According to a report by the Australian Energy Market Operator (AEMO) on the grid's long-term outlook, the country's aggressive embrace of rooftop solar is pushing its grid to become more flexible. Several coal power plants set to close over the next decade, and lithium-ion batteries, pumped hydro, and improved transmission infrastructure are set to fill the gap.
Australia is one of the world's biggest adopters of traditional, residential solar systems, with one in four households taking advantage of the sun. As consumers elsewhere in the world look to take advantage of the same savings and benefits (as prices continue to dip), other grids are locked on Australia's movements to see how it deals with the surge.
"As we continue to see the increasing shift toward non-traditional generators and the increasing take-up of household rooftop PV, we are encountering new challenges of managing voltage, system strength, and inertia," said Audrey Zibelman (AEMO's chief executive officer). "With minimum demand carved out during the day, there's an opportunity for innovative solutions and technologies to enter the market and utility-scale energy storage is likely to become increasingly important for daily operation."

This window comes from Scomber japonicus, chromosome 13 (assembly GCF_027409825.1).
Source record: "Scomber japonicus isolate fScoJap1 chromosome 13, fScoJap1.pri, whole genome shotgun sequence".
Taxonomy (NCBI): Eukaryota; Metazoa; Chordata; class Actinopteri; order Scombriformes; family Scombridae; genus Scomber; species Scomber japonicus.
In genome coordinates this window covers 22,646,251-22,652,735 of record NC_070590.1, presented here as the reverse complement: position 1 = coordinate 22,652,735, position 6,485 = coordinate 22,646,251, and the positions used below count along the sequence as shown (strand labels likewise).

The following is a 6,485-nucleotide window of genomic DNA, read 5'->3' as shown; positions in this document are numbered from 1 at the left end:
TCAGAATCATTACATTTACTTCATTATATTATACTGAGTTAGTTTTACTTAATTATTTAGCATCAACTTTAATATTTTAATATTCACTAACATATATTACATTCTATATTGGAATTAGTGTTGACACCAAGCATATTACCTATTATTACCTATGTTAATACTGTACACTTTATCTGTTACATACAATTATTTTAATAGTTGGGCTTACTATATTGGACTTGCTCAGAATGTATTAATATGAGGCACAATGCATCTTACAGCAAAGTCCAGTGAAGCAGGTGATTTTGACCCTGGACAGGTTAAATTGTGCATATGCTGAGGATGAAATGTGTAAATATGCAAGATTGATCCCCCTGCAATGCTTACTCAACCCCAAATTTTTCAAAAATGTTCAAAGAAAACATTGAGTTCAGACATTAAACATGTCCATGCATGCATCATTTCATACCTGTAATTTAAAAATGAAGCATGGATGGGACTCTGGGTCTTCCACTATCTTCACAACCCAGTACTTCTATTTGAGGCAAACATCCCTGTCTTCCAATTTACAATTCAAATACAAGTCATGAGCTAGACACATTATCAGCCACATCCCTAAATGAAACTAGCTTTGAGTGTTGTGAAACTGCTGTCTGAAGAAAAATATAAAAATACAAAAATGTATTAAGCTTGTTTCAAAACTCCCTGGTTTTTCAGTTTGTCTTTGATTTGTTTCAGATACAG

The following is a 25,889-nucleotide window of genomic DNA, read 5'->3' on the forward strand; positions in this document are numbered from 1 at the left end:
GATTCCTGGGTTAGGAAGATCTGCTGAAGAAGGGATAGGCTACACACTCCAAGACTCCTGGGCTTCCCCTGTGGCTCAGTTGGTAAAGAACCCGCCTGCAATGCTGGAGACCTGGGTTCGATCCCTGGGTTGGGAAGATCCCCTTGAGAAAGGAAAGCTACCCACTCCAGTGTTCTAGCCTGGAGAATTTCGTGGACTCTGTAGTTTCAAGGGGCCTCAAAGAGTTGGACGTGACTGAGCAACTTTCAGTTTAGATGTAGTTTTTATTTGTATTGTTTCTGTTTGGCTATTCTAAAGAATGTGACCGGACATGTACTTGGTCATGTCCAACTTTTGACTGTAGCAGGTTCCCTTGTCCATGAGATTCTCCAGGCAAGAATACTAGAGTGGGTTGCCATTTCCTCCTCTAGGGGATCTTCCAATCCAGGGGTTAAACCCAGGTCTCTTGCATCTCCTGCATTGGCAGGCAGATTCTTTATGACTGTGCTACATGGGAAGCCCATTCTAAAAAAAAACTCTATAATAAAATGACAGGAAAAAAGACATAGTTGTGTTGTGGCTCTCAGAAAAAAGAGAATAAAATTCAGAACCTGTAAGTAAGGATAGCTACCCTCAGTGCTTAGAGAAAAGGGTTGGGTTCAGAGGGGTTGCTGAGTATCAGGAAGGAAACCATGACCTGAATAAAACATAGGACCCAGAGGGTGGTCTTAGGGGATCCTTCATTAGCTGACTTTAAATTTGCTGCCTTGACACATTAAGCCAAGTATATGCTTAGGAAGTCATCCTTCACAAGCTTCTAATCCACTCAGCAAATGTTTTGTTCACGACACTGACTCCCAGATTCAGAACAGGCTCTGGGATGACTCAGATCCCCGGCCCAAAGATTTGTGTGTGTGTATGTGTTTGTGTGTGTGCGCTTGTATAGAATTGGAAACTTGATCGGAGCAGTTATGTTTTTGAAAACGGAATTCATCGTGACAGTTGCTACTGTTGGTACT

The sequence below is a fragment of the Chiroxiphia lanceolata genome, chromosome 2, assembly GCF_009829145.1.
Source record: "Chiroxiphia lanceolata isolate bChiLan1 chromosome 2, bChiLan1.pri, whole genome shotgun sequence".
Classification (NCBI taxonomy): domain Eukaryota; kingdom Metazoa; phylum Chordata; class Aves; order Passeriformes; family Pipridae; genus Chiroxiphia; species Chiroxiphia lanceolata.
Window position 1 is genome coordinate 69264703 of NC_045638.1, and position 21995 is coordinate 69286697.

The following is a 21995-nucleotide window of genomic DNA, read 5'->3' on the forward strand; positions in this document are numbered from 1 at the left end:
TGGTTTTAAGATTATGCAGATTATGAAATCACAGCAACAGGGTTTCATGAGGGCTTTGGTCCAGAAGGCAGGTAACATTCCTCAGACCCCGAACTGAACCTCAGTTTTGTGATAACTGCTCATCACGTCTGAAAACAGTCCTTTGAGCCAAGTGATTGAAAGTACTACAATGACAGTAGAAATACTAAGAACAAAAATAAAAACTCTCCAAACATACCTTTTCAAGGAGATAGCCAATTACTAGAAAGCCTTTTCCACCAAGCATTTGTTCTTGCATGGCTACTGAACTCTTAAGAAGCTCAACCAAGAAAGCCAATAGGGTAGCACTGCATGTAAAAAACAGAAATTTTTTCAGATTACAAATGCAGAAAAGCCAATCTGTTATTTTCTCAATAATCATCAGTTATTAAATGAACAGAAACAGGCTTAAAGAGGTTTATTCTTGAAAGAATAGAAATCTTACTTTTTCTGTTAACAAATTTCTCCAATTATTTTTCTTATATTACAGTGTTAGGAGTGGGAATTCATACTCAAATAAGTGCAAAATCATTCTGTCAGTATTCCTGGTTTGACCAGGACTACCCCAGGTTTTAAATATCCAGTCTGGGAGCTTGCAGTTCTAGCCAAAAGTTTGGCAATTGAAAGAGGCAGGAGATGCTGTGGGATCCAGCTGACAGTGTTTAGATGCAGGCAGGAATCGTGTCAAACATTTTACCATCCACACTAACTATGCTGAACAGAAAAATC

AEMO is proposing increased investment in grind connections to handle the growth in renewable capacity better. They also raised the possibility of increased "controllability" of rooftop solar by introducing more stringent inverter standards on new panels, allowing the flexibility to reduce output if necessary.
Overall, the report notes a positive outlook regarding system reliability over the five years to come — directly related to the rapid development of renewables, improving infrastructure, and lower peak demand.
It also forecasts reduced grid pressure next summer -- a time when scorching temps and cranked air conditioning generally pushes the system to its limits. That's partly due to solar helping relieve the strain and the ongoing economic disruption caused by Covid-19.